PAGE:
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It’s that time of year again. Millions of Americans will commemorate the signing of the Declaration of Independence with backyard barbecues and family gatherings, capping it off with a local fireworks display.
Last year, I wrote an article explaining how we need to be dependent upon Jesus Christ in every area of life. I discussed how people far too often try to earn their own salvation. They establish systems of works that must be accomplished in an effort to merit God’s favor, as if performing a checklist of “good” deeds will make one holy. This is the nature of man’s religious systems: what can a he or she do to please their god(s) and achieve a blissful afterlife?
The Bible teaches something very different. We have all sinned against the infinitely holy Creator and deserve His wrath. We can do nothing on our own to earn His favor because God is a just God, so He cannot simply overlook our rebellious actions against Him. No amount of good deeds can absolve us of our guilt before the righteous Judge. That’s the bad news.
The good news is that God has a plan to redeem sinners. His Son, Jesus Christ, graciously paid the full penalty for our sins on the Cross (John 1:29; 19:30) and subsequently rose from the dead (Luke 24:5–6). His sacrificial death satisfied God’s wrath against us, making it possible for us to live with Him eternally. This salvation is a free gift, given to those who turn from their sin (repent) and trust (place their faith) in Jesus Christ.
When we understand this amazing truth, we can experience true independence—freedom from the guilt and eternal punishment due for our sin. But Christians have no reason to fear death or judgment; rather we can stand boldly in the Day of Judgment (1 John 4:17–19). The Apostle Paul discussed the incredible result of this gift of freedom.
But now that you have been set free from sin and have become slaves to God, the benefit you reap leads to holiness, and the result is eternal life. (Romans 6:22, NIV)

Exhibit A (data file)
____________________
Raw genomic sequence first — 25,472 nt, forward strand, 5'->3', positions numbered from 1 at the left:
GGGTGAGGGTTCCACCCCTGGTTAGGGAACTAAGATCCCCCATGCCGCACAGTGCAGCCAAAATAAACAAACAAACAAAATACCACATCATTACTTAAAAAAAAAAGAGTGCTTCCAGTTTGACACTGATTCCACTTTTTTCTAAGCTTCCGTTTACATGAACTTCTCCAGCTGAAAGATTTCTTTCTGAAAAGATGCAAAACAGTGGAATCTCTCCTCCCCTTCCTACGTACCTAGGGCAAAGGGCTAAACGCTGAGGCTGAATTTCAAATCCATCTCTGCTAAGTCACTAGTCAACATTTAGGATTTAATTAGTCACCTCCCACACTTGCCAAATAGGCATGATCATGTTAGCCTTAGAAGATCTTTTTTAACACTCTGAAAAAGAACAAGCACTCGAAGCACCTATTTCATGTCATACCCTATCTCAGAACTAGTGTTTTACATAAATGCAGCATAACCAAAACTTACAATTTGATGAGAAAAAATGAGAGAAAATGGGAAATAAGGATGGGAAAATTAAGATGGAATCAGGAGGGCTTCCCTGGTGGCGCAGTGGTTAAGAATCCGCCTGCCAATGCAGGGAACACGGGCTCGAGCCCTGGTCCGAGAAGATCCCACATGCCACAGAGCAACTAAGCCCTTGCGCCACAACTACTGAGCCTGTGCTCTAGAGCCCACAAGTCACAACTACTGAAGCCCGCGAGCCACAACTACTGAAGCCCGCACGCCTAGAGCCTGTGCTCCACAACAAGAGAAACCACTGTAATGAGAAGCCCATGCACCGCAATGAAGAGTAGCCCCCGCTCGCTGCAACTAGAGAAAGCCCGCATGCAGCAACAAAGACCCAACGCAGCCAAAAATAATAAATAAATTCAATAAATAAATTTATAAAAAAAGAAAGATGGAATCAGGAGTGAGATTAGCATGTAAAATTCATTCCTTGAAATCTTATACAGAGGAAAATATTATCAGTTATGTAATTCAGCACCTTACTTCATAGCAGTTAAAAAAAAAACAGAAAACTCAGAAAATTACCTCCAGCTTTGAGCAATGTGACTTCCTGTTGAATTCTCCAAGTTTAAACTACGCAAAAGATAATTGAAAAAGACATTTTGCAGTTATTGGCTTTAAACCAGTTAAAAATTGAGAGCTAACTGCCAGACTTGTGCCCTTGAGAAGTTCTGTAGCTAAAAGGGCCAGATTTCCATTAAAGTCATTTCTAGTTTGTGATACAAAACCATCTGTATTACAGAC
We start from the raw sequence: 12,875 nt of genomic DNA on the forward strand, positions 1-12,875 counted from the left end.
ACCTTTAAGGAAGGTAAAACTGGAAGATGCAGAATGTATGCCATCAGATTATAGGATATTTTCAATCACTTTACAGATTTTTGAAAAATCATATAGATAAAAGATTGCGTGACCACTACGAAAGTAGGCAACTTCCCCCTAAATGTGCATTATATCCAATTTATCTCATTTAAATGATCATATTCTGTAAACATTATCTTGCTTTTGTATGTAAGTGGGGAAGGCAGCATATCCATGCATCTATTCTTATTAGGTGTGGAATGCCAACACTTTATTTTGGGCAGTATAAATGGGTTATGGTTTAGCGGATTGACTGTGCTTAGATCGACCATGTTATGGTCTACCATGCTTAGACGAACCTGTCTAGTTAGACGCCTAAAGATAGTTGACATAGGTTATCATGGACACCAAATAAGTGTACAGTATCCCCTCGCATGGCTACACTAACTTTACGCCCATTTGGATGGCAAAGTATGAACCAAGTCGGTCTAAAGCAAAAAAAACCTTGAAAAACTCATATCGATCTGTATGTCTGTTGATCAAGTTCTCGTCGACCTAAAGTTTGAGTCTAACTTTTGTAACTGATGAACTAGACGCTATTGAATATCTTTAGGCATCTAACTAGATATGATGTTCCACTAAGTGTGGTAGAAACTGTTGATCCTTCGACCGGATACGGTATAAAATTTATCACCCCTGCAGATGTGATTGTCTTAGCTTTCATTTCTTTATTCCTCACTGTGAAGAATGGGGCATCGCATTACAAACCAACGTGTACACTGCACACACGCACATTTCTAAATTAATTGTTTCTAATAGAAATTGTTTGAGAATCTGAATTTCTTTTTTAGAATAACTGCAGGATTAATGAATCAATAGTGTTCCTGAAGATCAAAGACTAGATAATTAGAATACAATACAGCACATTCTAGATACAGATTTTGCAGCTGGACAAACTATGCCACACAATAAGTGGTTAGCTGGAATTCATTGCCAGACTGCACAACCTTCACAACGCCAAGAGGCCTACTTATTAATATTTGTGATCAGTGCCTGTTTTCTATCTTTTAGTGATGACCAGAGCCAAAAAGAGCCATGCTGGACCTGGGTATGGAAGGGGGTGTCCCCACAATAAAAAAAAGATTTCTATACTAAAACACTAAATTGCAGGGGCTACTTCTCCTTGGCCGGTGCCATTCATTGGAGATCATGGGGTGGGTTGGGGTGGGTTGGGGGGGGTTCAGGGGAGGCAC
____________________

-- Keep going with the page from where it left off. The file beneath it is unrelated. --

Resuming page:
Paul also told the Galatians that believers “
were called to freedom” (Galatians 5:13, NASB), but warned that this freedom should never be used as a license for ungodliness (Romans 6:1–2). This freedom he spoke of is a freedom from all man-made efforts to work for salvation. We have been freed from the power the law had over us. We have liberty in our Lord Jesus Christ, but we now have new passions and desires because the Holy Spirit dwells within believers, producing the fruit of the Spirit (Galatians 5:22–23). Paul described our newfound liberty this way: “
All things are lawful for me, but all things are not helpful. All things are lawful for me, but I will not be brought under the power of any” (1 Corinthians 6:12).
In other words, Christians are still supposed to do good deeds, but we do these from a heart of gratitude, recognizing that the work for our salvation is done. We do good works because we have been saved, not in a vain effort to be saved (Ephesians 2:10).
If you are celebrating Independence Day today, be sure to remember those who have fought to secure our freedoms. Many have given their lives for our liberty, and we should be extremely grateful for their sacrifice. How much more grateful should we be that the perfect Son of God loved us enough to die in our place! Though believers may not always share the same earthly freedoms, we can take hold of God’s promise for our spiritual freedom and have complete confidence in Jesus Christ our Savior. His sacrifice frees believers from eternal destruction and makes eternal life possible. It also gives us independence from the guilt and shame of our sins in the present. May we ever praise Him for His wonderfully incredible grace!